Presentation on theme: "Making Sense of Risk Assessment Chris Jerman CFIOSH, FIIRSM Safety Manager John Lewis."— Presentation transcript:
Making Sense of Risk Assessment Chris Jerman CFIOSH, FIIRSM Safety Manager John Lewis
You can’t be 100% safe –Great ideal but unrealistic goal You can’t risk assess everything –So why are we trying to? The Law recognises this –Significance is different for everyone What does ‘safe enough’ look like? –Not to me, but to YOU Time for an open mind
Looking for rules Lack of confidence Driven by liability not law Fear of getting it wrong Shotgun approach to safety Myths and misunderstanding Rules. What rules? We’ve had 20 years to get this done Looking for rules
It’s not about doing different things
Are we agreed? Who are you? What do you do – undertakings? What does ‘safe’ look like to you? How will you know when you are there? What will you do when you get there? How will you deal with distractions? How will you preserve your achievements? Risk and safety are NOT the same thing Risk management road map
5 steps to risk management Work out what you do as a business Prioritise the significant and shelve the trivial Risk assess and record significant findings Act as appropriate and proportionate Monitor and manage the residue Don’t forget to scan the horizon for new (significant) issues! 5 steps to risk management
Are you here?
Insignificant task with significant risk (HML) Significant task with significant risk ( HML ) Significant task with insignificant risk (NSF) SIGNIFICANCE LEVEL OF RISK Insignificant task with insignificant risk (Trivia) Explaining Significance Focus and map your priorities
Let’s talk about managers
Why do managers struggle? Home truths Leaders are born; managers are made How do you become a manager? What support is there? How can WE support managers in being BETTER managers in relation to managing risk as a subject? Why do managers struggle
Learning outcomes Managers may know more than they think The subject shouldn’t matter Sometimes they can’t see past that Managers rarely get to practice If they can’t get through this then they are not going to get far with what you want them to do Is this in your course syllabus? Learning outcomes
Practical example L Develop a plan for risk management action HHHH HHH HH H H H H H H M H MM M MMM MMM M M MM M M M M M LL L L L L L L L L LL L L Practical example
Managing safely Do managers really need ‘training’ in ‘health and safety’ or would they simply benefit more from training in being better managers? Managers need to be shown the aspects of their team’s activities that require supervision and management – it’s not intuitive Give managers the tools
Clarity and confidence We assume that managers understand basic tools such as Prioritisation Planning Assigning responsibility Determining accountability Your safety management system! Clarity and confidence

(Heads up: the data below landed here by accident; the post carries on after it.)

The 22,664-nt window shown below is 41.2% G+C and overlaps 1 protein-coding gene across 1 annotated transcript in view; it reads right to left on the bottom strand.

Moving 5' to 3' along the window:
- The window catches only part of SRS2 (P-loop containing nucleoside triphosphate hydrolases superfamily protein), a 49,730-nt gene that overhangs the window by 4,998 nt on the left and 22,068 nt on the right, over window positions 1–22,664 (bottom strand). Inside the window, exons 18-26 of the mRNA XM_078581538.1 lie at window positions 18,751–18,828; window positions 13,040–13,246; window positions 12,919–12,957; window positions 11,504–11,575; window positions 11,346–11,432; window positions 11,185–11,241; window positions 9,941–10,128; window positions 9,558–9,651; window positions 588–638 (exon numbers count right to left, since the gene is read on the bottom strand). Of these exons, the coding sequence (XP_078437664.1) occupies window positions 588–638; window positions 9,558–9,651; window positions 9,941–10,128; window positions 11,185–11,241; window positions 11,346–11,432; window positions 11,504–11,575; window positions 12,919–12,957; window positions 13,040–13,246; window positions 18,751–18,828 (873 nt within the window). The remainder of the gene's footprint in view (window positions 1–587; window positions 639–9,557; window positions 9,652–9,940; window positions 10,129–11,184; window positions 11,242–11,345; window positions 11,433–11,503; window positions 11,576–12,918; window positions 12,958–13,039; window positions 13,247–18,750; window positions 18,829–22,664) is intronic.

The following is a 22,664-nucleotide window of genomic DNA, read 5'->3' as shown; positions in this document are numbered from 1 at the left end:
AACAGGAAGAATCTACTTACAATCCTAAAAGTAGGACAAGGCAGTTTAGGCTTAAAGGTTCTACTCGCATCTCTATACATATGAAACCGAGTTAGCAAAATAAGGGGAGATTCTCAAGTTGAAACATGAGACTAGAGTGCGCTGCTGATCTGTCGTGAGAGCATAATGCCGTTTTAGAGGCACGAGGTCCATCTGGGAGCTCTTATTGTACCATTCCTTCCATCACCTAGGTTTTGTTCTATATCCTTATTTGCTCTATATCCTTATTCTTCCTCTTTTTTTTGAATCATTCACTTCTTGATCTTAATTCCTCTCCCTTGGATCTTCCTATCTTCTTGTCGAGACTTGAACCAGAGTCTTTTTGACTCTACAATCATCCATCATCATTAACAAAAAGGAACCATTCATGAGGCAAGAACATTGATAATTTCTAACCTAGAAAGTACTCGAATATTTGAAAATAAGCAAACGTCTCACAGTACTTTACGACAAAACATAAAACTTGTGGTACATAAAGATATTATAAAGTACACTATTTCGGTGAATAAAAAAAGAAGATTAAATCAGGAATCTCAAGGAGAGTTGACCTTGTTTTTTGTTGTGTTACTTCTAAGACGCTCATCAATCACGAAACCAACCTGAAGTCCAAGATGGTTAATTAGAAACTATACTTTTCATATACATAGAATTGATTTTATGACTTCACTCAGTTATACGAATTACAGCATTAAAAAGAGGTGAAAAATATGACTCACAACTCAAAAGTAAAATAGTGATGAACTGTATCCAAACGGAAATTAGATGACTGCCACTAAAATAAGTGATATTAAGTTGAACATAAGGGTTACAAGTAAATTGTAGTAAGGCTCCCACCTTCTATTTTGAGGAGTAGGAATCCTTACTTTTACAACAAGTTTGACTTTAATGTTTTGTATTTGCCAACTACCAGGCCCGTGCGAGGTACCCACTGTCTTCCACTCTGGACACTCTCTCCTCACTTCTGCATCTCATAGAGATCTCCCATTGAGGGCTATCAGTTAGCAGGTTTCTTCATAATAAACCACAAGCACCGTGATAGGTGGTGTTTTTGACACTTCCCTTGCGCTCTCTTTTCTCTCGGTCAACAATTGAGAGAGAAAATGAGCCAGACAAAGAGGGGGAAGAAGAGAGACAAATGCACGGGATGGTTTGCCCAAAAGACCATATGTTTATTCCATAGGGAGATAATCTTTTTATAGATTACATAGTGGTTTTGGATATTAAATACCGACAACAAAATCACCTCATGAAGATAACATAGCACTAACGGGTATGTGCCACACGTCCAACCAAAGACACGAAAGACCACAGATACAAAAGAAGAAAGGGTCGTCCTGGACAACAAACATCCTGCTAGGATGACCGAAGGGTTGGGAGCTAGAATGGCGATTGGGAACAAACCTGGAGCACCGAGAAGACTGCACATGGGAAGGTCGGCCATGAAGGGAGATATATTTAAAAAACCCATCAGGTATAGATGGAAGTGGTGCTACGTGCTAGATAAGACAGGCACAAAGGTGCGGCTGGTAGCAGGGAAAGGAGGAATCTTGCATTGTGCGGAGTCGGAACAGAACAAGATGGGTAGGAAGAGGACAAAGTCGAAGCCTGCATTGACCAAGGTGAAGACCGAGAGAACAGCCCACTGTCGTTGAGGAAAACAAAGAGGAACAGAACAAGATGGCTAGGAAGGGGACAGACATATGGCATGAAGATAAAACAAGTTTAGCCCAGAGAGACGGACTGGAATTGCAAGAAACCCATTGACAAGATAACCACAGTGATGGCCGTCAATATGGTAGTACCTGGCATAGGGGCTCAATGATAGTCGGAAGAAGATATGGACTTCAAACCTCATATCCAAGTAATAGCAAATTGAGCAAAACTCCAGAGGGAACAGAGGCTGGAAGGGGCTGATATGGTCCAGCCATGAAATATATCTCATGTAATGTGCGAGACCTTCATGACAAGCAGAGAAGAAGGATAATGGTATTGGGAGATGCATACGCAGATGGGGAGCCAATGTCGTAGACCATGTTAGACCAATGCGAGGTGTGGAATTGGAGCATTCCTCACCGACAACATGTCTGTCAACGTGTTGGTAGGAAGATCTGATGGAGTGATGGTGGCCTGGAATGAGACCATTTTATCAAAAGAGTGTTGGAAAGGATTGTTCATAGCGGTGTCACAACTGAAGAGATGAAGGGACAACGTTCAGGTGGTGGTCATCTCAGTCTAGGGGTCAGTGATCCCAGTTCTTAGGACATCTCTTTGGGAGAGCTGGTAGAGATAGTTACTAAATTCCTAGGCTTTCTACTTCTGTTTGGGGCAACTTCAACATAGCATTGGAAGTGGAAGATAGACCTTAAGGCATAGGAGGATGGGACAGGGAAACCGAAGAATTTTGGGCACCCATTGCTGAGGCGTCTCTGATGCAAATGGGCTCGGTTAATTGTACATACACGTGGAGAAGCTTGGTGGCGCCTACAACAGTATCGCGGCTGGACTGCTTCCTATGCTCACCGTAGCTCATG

Safety in 3 slides? Is that possible? Just what do managers need to understand about the law? Not what do managers need to know, but what they need to understand Being simple and clear Might be a few light bulb moments Safety in three slides?
Traditional Model Health & Safety Audits Policies Procedures Safe Systems & equipment Compliance with Regulations TrainingInvestigationsCommitteesInspections
1992 and all that Health & Safety Audits Policies Procedures Safe Systems & equipment Compliance with Regulations TrainingInvestigationsCommitteesInspections Risk Assessment
Opal Fruits v Starburst Simple understanding What could go wrong? –Assessment How will we stop that happening? –Control What will we do if it does? –Emergencies and recovery Opal Fruits v Starburst
Overlapping approach PeopleLocations Equipment Start in the right place
Process approach 3452Step 1 Process approach
Setting start and end points Priority ________ Task title ________ X X X X X Enables us to determine and demonstrate which tasks are significant and which are not There has to be less significant than insignificant Define that first then and see what’s left How would we show that we looked and said ‘no’? Can a number of tasks be grouped together?
Risk Assessment No absolute model, as long as it works Pick ‘n’ Mix from: Putting the assessment in context Identifying key hazards, not all. Identify what could go wrong, why and to whom What stops this going wrong – and does it work Scores – if and ONLY IF, you need them Risk Assessment
SIGNIFICANCE LEVEL OF RISK Sea of Trivia Risk Profile
Suitable and sufficient Just training?
Suitable and sufficient Linked to Risk Assessment?
Likelihood is key Competency plays a huge role in this – but competency in WHAT? Please don’t say Health and Safety Task driven competency Do it well, do it less often Refresh, don’t repeat Supervisors need to participate Managers need to understand to buy in Likelihood is the key to success
Do what you’ve always done You’ll get what you’ve always got. If that is good, then fine, well done If you think the end is just around the corner, then great – share your success with us If you think that there’s another 40 years’ work here then maybe you really need to have a really good think Do what you’ve always done
Will we be doing what we’ve been doing for another: 100 years? 50 years? 30? 10? 5? If a line has to be drawn, where will YOU draw it? So …… So…